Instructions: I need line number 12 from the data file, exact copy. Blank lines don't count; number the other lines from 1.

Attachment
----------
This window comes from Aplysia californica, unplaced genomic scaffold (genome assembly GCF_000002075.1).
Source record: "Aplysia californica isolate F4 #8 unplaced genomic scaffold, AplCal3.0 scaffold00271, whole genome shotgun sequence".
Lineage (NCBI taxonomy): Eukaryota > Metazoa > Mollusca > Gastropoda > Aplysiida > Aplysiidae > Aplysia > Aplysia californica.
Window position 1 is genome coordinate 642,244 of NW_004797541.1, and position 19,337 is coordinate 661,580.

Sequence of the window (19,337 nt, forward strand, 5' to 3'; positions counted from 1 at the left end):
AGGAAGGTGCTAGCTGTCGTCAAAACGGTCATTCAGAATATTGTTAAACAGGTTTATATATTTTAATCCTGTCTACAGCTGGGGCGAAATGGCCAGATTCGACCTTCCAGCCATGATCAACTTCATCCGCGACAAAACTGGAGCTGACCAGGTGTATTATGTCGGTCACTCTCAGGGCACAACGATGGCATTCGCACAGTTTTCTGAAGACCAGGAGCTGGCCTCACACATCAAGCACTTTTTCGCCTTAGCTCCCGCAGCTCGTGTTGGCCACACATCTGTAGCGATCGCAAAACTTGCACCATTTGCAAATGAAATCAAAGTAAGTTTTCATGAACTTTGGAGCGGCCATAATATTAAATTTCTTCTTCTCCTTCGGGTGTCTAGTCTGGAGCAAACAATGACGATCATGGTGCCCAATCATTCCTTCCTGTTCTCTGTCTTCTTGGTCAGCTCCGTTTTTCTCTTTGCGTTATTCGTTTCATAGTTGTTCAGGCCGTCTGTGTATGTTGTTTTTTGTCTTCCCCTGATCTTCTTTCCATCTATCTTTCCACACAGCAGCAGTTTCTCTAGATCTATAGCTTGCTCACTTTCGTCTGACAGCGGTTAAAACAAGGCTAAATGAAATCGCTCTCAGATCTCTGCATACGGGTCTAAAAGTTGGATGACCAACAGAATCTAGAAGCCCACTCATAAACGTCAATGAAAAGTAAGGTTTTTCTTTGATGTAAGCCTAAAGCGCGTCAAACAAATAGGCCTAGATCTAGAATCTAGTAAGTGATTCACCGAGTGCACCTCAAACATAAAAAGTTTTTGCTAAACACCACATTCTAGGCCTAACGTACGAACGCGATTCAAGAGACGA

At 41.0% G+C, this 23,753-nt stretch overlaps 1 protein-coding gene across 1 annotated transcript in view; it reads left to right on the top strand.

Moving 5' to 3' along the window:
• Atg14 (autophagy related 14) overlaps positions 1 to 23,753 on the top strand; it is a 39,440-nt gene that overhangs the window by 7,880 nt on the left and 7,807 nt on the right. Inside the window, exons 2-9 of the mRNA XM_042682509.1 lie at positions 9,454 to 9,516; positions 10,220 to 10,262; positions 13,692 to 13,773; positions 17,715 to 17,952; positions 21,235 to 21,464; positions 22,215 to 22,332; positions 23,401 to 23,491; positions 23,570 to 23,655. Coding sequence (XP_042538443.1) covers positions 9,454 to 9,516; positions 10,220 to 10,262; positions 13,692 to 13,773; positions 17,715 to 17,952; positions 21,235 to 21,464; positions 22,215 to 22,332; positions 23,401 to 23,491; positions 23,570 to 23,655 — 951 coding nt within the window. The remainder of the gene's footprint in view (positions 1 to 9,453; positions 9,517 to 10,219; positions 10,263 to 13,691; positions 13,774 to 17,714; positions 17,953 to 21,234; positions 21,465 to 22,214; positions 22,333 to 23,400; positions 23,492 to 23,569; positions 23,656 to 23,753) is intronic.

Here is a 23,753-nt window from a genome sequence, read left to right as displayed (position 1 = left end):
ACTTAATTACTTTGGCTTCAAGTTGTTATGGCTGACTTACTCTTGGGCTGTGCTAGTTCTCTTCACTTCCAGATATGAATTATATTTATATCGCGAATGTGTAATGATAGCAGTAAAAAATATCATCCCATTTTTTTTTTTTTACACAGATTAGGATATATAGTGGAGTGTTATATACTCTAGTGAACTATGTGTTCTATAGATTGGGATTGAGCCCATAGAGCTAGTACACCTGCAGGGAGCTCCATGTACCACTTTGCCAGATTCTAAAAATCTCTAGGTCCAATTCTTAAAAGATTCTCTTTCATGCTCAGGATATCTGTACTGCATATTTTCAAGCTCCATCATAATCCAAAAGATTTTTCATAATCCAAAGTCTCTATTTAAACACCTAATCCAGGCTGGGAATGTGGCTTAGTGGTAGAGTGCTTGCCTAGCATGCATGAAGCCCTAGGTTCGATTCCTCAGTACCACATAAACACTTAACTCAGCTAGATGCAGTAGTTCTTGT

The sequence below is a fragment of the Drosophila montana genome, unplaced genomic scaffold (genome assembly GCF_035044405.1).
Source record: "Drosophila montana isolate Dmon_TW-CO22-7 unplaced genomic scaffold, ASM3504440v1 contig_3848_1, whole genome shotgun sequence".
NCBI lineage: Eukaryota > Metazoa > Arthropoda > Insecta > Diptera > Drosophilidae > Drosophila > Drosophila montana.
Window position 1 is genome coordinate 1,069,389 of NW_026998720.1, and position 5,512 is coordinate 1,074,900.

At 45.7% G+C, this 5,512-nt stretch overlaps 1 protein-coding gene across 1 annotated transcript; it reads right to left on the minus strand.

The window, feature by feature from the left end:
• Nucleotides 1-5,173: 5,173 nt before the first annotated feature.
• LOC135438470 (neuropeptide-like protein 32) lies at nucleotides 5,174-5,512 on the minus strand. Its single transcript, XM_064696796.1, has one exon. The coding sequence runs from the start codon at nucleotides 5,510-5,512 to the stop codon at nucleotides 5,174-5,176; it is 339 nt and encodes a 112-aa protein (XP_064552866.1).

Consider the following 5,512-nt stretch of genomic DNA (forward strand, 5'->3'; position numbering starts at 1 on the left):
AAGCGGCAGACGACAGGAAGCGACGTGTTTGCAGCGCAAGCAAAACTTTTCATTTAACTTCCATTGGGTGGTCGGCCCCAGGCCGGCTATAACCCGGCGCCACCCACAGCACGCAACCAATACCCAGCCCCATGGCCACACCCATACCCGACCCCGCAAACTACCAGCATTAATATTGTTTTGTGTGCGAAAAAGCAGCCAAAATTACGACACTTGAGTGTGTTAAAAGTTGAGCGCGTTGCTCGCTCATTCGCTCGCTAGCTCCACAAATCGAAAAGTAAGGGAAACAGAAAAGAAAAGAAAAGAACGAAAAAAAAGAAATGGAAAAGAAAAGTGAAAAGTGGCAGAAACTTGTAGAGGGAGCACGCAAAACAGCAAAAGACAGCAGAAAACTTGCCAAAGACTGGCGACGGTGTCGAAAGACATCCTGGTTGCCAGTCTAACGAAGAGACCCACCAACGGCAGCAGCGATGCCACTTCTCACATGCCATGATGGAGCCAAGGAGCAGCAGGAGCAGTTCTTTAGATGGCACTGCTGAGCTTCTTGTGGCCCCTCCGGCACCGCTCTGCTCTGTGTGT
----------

The sequence below is a fragment of the Drosophila montana genome, unplaced genomic scaffold (genome assembly GCF_035044405.1).